Freund, K 2012, ‘“Fair Use is Legal Use”: Copyright negotiations and strategies in the fan vidding community’, New Media and Society

Freund K, 2013, Vidding, lecture, DIGC335, Cybercultures, University of Wollongong, delivered April 30

Coppa, F 2008. ‘Women, Star Trek, and the early development of fannish vidding’, Transformative Works and Cultures, no. 1

By Samuel Findlay

Student Number: 3801068

MOOC Learning

“Ps get degrees” – a saying often used by university students, particularly the younger demographic of those who prefer to skip lectures or class to sleep in after a big night. But hey, students don’t even have to go to class to get a degree nowadays with the emergence of MOOC (Massive Open Online Courses), which are, as explained by the Chronicle of Higher Education, classes taken online by watching short videos and completing tasks that are graded either by machines or by other students.

Enrolling in MOOC has become a popular trend and form of study – often for free, but not for accreditation – while working or doing whatever else full time. All you need is a computer and decent Internet connection and you can take on a MOOC, reiterating my last blog post on Internet access.

However, is this form of online learning a lesser way of education?

Most people find it hard to learn and complete tasks independently, by which I mean not having structured learning or having to attend face-to-face class, especially when they are not paying for it – not to mention little to no help or involvement from professors, lectures and tutors. Sure, MOOC students can work their studies around their job, social life and hobbies, but then study can becomes of less importance, and is why MOOCs have a very poor completion rate as mentioned by Dr. Kate Bowles (2013).

Although one thing that is great about MOOCs is that you can choose exactly what you want to study and how you engage with your studies – self-learning. While it may be somewhat aided, self-learning is a great skill to have nonetheless.

So, to answer my question, yes, I personally believe MOOCs are currently a lesser way of education. But I also believe that it depends on the students approach to an MOOC, and how well time is managed, for it is the key with this self-learning procedure. And I’m sure we can only expect MOOCs to improve and become even more popular, and hopefully more successful in completion, while of course not destroying the current primary face-to-face way of learning.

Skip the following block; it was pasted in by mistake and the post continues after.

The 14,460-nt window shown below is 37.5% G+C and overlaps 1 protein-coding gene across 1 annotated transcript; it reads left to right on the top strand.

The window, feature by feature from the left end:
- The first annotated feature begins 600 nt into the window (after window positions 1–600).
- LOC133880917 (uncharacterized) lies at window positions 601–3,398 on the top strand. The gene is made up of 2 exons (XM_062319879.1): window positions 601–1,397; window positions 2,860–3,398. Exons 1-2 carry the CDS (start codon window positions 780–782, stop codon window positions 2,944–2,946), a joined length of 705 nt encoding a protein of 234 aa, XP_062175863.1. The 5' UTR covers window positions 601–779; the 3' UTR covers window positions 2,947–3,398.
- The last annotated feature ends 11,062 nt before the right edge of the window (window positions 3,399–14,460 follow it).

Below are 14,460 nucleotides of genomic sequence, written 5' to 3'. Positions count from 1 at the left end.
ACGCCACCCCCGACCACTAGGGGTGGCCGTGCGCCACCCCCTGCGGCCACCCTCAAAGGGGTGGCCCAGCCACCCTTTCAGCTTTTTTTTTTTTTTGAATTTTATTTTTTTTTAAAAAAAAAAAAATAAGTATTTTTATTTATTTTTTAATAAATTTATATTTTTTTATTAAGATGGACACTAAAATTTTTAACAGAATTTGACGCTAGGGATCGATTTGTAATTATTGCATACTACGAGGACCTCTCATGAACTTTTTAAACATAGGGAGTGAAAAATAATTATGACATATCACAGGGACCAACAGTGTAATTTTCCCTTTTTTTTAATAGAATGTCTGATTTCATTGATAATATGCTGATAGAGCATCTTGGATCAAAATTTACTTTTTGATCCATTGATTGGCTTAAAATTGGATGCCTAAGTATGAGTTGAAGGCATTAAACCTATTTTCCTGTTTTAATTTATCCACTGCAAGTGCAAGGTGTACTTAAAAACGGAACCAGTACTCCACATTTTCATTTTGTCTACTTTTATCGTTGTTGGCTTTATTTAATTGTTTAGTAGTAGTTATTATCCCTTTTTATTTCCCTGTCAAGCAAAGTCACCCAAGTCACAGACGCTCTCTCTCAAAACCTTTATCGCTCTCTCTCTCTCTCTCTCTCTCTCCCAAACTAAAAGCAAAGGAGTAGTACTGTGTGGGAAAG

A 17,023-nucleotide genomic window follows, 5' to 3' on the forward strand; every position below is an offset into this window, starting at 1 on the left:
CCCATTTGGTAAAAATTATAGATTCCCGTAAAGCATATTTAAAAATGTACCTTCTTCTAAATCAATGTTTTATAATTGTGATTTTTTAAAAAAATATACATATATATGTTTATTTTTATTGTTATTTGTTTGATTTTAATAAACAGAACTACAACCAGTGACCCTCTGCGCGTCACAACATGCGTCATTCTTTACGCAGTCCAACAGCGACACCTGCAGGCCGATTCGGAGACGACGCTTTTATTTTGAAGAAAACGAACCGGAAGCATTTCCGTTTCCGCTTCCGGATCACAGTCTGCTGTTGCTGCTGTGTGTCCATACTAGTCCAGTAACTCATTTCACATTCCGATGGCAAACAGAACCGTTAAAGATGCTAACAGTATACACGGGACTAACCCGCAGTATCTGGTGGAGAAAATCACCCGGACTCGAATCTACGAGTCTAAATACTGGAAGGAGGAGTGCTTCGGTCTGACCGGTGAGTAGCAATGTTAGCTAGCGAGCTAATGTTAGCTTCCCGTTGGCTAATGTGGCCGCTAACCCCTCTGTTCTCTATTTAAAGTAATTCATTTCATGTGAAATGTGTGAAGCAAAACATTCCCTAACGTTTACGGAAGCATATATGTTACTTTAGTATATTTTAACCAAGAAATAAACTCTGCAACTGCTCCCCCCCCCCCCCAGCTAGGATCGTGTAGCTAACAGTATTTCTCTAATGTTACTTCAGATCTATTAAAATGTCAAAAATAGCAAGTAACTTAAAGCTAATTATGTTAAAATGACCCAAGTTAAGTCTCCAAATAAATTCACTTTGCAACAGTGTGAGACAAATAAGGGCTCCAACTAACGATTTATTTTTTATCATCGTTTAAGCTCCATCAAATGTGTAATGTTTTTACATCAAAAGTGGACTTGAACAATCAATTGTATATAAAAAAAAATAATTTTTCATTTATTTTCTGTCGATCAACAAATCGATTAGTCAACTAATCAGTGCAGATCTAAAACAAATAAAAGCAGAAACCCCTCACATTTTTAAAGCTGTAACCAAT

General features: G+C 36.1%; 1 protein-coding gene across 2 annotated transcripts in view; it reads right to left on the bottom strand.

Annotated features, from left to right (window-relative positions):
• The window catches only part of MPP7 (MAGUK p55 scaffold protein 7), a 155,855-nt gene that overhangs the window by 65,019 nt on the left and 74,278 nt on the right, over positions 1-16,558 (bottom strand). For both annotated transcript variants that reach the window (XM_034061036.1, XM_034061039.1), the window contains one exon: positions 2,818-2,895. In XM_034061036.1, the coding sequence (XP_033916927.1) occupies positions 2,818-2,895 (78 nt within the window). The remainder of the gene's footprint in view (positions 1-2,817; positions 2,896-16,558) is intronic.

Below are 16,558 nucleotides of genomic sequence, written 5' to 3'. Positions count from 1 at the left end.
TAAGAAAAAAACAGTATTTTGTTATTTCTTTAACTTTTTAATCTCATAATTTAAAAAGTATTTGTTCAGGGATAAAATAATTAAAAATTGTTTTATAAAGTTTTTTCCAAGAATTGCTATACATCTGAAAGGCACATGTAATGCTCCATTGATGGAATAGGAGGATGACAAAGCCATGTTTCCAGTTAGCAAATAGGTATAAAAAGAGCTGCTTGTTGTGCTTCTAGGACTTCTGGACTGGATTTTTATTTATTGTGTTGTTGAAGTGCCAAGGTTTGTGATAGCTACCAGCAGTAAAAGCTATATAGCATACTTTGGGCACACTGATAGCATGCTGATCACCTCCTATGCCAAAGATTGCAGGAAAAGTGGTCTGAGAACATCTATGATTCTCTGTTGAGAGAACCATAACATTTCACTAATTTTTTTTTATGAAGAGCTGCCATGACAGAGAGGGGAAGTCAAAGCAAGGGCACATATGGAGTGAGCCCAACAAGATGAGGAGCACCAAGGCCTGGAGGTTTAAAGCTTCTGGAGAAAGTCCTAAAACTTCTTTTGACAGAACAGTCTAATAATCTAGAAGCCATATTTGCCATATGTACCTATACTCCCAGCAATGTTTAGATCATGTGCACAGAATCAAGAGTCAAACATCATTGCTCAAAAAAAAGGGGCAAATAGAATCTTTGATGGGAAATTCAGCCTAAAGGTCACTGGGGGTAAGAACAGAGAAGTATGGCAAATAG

Reference

Bowles, K 2013, Education-case study, lecture, DIGC335, Cybercultures, University of Wollongong, delivered April 16

What You Need to Know About MOOCs regularly updated, Chronicle of Higher Education, viewed 17 April 2013, http://chronicle.com/article/What-You-Need-to-Know-About/133475/

By Samuel Findlay

Student Number: 3801068

Access the Internet or Miss Out

Access to the Internet is basically a must in this day and age, particularly for students. Whether it is at the primary, secondary or university level, students need the Internet to learn, connect and best complete their education.

Students and teachers use the Internet for a variety of things – most lectures are available online, assessments are submitted online and contact between teachers and students is also done online. So, what happens to those who either don’t have a computer or don’t have access to the Internet? Well, they simply miss out, and don’t have the same opportunities as those who do.

Looking at the University of Wollongong for example, each student is given an account in which they use to access the Internet to communicate, study, research and manage their degree on either their own computer or the those available on campus. However, not all students own a computer, and not all students can use the provided computers at the same time or when they’re in certain rooms or lecture halls without computers.

As stated by Chatswood High School principal Sue Low (2013) stated during an interview with The Herald Sun, “Laptops are now just as much of the culture of education as are pens and paper.” While Low was referring to providing high school students with laptops, the same thing applies – those who can’t afford a computer are indeed missing out, and as she goes on to say, “It’s fine if your family can afford a computer. But if those funds are not there for you in the family, you’re not going to have a computer in school.”